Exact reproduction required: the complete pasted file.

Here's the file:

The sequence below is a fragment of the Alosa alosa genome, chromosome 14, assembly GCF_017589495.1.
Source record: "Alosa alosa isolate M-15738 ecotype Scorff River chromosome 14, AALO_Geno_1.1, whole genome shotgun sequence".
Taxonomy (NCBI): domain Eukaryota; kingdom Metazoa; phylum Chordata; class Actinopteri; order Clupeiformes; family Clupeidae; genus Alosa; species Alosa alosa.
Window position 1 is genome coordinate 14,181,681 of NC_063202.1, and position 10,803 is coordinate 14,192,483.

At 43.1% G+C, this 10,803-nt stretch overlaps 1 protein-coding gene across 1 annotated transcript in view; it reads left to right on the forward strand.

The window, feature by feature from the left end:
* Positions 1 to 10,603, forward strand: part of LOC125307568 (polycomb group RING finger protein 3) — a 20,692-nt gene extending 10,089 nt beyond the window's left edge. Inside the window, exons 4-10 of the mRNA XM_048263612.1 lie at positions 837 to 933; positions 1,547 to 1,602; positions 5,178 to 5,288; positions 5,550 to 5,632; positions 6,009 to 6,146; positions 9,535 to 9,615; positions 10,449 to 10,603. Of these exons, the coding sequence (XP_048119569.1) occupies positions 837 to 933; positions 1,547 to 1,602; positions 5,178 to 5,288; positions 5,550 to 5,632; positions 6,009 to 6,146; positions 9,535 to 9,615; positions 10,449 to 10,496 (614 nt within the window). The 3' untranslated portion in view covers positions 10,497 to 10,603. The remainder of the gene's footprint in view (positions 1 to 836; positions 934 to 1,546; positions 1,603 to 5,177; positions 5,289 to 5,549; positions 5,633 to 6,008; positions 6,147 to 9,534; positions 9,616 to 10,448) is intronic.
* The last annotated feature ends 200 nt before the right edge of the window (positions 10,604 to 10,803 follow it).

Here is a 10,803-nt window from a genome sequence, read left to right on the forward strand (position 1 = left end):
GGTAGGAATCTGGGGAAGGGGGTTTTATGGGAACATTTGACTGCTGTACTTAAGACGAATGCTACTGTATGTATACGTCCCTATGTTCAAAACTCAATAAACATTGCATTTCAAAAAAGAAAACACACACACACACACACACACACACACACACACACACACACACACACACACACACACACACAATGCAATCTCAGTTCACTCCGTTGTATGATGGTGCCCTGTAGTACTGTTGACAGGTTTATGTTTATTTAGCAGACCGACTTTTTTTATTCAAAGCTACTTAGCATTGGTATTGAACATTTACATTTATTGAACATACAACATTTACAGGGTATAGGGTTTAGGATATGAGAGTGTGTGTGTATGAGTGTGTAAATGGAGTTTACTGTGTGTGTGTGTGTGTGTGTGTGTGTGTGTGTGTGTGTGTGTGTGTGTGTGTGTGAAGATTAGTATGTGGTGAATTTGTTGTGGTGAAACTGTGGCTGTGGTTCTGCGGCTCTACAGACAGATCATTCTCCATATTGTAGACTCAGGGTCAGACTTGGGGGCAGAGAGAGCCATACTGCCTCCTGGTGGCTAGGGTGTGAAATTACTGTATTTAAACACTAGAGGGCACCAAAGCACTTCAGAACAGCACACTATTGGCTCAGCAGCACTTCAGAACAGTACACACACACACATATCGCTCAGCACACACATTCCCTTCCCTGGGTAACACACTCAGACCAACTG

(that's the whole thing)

The sequence below is a fragment of the Alosa alosa genome, chromosome 14, assembly GCF_017589495.1.
Source record: "Alosa alosa isolate M-15738 ecotype Scorff River chromosome 14, AALO_Geno_1.1, whole genome shotgun sequence".
Taxonomy (NCBI): domain Eukaryota; kingdom Metazoa; phylum Chordata; class Actinopteri; order Clupeiformes; family Clupeidae; genus Alosa; species Alosa alosa.
Window position 1 is genome coordinate 14,181,681 of NC_063202.1, and position 10,803 is coordinate 14,192,483.

At 43.1% G+C, this 10,803-nt stretch overlaps 1 protein-coding gene across 1 annotated transcript in view; it reads left to right on the forward strand.

The window, feature by feature from the left end:
* Positions 1 to 10,603, forward strand: part of LOC125307568 (polycomb group RING finger protein 3) — a 20,692-nt gene extending 10,089 nt beyond the window's left edge. Inside the window, exons 4-10 of the mRNA XM_048263612.1 lie at positions 837 to 933; positions 1,547 to 1,602; positions 5,178 to 5,288; positions 5,550 to 5,632; positions 6,009 to 6,146; positions 9,535 to 9,615; positions 10,449 to 10,603. Of these exons, the coding sequence (XP_048119569.1) occupies positions 837 to 933; positions 1,547 to 1,602; positions 5,178 to 5,288; positions 5,550 to 5,632; positions 6,009 to 6,146; positions 9,535 to 9,615; positions 10,449 to 10,496 (614 nt within the window). The 3' untranslated portion in view covers positions 10,497 to 10,603. The remainder of the gene's footprint in view (positions 1 to 836; positions 934 to 1,546; positions 1,603 to 5,177; positions 5,289 to 5,549; positions 5,633 to 6,008; positions 6,147 to 9,534; positions 9,616 to 10,448) is intronic.
* The last annotated feature ends 200 nt before the right edge of the window (positions 10,604 to 10,803 follow it).

Here is a 10,803-nt window from a genome sequence, read left to right on the forward strand (position 1 = left end):
GGTAGGAATCTGGGGAAGGGGGTTTTATGGGAACATTTGACTGCTGTACTTAAGACGAATGCTACTGTATGTATACGTCCCTATGTTCAAAACTCAATAAACATTGCATTTCAAAAAAGAAAACACACACACACACACACACACACACACACACACACACACACACACACACACACACACACACAATGCAATCTCAGTTCACTCCGTTGTATGATGGTGCCCTGTAGTACTGTTGACAGGTTTATGTTTATTTAGCAGACCGACTTTTTTTATTCAAAGCTACTTAGCATTGGTATTGAACATTTACATTTATTGAACATACAACATTTACAGGGTATAGGGTTTAGGATATGAGAGTGTGTGTGTATGAGTGTGTAAATGGAGTTTACTGTGTGTGTGTGTGTGTGTGTGTGTGTGTGTGTGTGTGTGTGTGTGTGTGTGTGTGAAGATTAGTATGTGGTGAATTTGTTGTGGTGAAACTGTGGCTGTGGTTCTGCGGCTCTACAGACAGATCATTCTCCATATTGTAGACTCAGGGTCAGACTTGGGGGCAGAGAGAGCCATACTGCCTCCTGGTGGCTAGGGTGTGAAATTACTGTATTTAAACACTAGAGGGCACCAAAGCACTTCAGAACAGCACACTATTGGCTCAGCAGCACTTCAGAACAGTACACACACACACATATCGCTCAGCACACACATTCCCTTCCCTGGGTAACACACTCAGACCAACTG